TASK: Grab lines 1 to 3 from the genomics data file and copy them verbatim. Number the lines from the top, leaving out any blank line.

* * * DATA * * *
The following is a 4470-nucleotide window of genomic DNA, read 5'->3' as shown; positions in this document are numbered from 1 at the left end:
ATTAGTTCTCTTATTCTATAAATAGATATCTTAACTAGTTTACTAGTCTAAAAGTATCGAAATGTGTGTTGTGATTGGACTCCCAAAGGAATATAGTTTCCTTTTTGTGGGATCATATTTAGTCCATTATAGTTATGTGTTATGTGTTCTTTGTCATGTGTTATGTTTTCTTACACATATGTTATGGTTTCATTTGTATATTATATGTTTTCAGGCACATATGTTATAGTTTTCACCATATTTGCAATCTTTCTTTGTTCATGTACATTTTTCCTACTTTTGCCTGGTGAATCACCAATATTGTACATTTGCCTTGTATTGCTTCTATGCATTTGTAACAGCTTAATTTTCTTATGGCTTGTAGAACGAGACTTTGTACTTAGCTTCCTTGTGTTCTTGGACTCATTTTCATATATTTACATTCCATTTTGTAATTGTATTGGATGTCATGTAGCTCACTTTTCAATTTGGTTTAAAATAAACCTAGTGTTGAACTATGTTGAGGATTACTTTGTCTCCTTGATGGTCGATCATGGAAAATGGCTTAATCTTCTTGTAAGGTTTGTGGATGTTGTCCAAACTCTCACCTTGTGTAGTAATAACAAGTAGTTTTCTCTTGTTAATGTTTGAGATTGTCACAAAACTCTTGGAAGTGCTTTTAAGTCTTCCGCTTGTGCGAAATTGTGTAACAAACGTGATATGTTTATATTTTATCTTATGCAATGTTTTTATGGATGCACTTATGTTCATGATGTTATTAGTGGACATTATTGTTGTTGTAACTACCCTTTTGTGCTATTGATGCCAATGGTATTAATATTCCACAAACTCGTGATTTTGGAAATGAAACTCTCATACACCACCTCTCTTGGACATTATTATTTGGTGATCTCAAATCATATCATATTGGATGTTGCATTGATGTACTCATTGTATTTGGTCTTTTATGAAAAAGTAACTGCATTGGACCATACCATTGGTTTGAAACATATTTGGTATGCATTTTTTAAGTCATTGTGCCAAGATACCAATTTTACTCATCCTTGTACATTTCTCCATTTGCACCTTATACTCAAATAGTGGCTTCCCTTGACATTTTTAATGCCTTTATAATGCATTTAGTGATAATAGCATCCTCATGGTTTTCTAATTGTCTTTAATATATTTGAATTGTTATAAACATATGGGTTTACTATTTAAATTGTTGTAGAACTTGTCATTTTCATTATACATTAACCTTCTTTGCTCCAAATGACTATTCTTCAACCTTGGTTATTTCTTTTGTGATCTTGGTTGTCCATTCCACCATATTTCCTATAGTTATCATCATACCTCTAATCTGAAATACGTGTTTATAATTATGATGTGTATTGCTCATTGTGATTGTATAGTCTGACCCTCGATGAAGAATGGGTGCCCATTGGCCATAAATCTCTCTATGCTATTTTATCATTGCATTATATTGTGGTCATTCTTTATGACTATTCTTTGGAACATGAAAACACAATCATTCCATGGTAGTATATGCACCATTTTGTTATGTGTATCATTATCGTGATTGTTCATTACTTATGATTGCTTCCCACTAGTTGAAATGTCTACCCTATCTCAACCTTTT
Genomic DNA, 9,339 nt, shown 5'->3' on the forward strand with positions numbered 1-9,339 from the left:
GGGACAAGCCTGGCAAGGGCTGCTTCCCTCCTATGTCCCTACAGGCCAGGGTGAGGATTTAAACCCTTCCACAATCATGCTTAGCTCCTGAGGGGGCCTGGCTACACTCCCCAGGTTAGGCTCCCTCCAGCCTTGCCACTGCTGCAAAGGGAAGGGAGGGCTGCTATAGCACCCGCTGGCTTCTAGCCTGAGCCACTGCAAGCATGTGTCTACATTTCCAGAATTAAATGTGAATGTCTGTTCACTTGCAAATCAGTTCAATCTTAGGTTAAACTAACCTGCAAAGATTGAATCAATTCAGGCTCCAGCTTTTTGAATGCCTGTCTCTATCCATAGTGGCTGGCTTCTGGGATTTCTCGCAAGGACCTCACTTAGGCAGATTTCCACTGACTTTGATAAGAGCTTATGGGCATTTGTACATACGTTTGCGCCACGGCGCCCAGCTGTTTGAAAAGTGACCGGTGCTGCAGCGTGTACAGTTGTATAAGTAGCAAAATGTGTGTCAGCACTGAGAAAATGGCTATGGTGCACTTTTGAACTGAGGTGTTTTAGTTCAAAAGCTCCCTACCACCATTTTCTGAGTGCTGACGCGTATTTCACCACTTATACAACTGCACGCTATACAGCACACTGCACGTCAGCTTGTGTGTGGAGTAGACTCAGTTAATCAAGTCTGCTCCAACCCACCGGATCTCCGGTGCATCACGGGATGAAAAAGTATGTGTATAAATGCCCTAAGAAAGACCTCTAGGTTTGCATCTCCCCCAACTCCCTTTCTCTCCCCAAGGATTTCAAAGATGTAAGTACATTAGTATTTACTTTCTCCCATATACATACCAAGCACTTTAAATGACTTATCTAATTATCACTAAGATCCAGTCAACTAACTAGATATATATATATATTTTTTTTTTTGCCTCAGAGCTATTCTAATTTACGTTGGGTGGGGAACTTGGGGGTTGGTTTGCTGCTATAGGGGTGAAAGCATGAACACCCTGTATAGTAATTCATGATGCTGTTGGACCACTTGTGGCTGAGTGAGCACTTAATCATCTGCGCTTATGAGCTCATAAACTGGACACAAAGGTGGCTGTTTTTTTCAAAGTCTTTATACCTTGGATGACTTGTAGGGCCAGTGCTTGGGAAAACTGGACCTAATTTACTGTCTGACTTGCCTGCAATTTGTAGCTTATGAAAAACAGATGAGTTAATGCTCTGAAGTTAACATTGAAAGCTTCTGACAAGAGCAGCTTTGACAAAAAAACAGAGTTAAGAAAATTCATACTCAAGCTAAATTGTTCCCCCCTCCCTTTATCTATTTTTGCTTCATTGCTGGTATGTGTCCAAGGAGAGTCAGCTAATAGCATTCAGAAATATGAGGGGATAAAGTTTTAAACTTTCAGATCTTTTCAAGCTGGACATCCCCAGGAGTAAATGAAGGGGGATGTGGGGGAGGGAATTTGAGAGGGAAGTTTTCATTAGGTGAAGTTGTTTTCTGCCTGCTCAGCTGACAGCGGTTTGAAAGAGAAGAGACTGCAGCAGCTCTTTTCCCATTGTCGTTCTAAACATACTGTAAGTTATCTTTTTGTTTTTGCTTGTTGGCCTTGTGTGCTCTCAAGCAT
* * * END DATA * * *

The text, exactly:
The following is a 4470-nucleotide window of genomic DNA, read 5'->3' as shown; positions in this document are numbered from 1 at the left end:
ATTAGTTCTCTTATTCTATAAATAGATATCTTAACTAGTTTACTAGTCTAAAAGTATCGAAATGTGTGTTGTGATTGGACTCCCAAAGGAATATAGTTTCCTTTTTGTGGGATCATATTTAGTCCATTATAGTTATGTGTTATGTGTTCTTTGTCATGTGTTATGTTTTCTTACACATATGTTATGGTTTCATTTGTATATTATATGTTTTCAGGCACATATGTTATAGTTTTCACCATATTTGCAATCTTTCTTTGTTCATGTACATTTTTCCTACTTTTGCCTGGTGAATCACCAATATTGTACATTTGCCTTGTATTGCTTCTATGCATTTGTAACAGCTTAATTTTCTTATGGCTTGTAGAACGAGACTTTGTACTTAGCTTCCTTGTGTTCTTGGACTCATTTTCATATATTTACATTCCATTTTGTAATTGTATTGGATGTCATGTAGCTCACTTTTCAATTTGGTTTAAAATAAACCTAGTGTTGAACTATGTTGAGGATTACTTTGTCTCCTTGATGGTCGATCATGGAAAATGGCTTAATCTTCTTGTAAGGTTTGTGGATGTTGTCCAAACTCTCACCTTGTGTAGTAATAACAAGTAGTTTTCTCTTGTTAATGTTTGAGATTGTCACAAAACTCTTGGAAGTGCTTTTAAGTCTTCCGCTTGTGCGAAATTGTGTAACAAACGTGATATGTTTATATTTTATCTTATGCAATGTTTTTATGGATGCACTTATGTTCATGATGTTATTAGTGGACATTATTGTTGTTGTAACTACCCTTTTGTGCTATTGATGCCAATGGTATTAATATTCCACAAACTCGTGATTTTGGAAATGAAACTCTCATACACCACCTCTCTTGGACATTATTATTTGGTGATCTCAAATCATATCATATTGGATGTTGCATTGATGTACTCATTGTATTTGGTCTTTTATGAAAAAGTAACTGCATTGGACCATACCATTGGTTTGAAACATATTTGGTATGCATTTTTTAAGTCATTGTGCCAAGATACCAATTTTACTCATCCTTGTACATTTCTCCATTTGCACCTTATACTCAAATAGTGGCTTCCCTTGACATTTTTAATGCCTTTATAATGCATTTAGTGATAATAGCATCCTCATGGTTTTCTAATTGTCTTTAATATATTTGAATTGTTATAAACATATGGGTTTACTATTTAAATTGTTGTAGAACTTGTCATTTTCATTATACATTAACCTTCTTTGCTCCAAATGACTATTCTTCAACCTTGGTTATTTCTTTTGTGATCTTGGTTGTCCATTCCACCATATTTCCTATAGTTATCATCATACCTCTAATCTGAAATACGTGTTTATAATTATGATGTGTATTGCTCATTGTGATTGTATAGTCTGACCCTCGATGAAGAATGGGTGCCCATTGGCCATAAATCTCTCTATGCTATTTTATCATTGCATTATATTGTGGTCATTCTTTATGACTATTCTTTGGAACATGAAAACACAATCATTCCATGGTAGTATATGCACCATTTTGTTATGTGTATCATTATCGTGATTGTTCATTACTTATGATTGCTTCCCACTAGTTGAAATGTCTACCCTATCTCAACCTTTT
Genomic DNA, 9,339 nt, shown 5'->3' on the forward strand with positions numbered 1-9,339 from the left: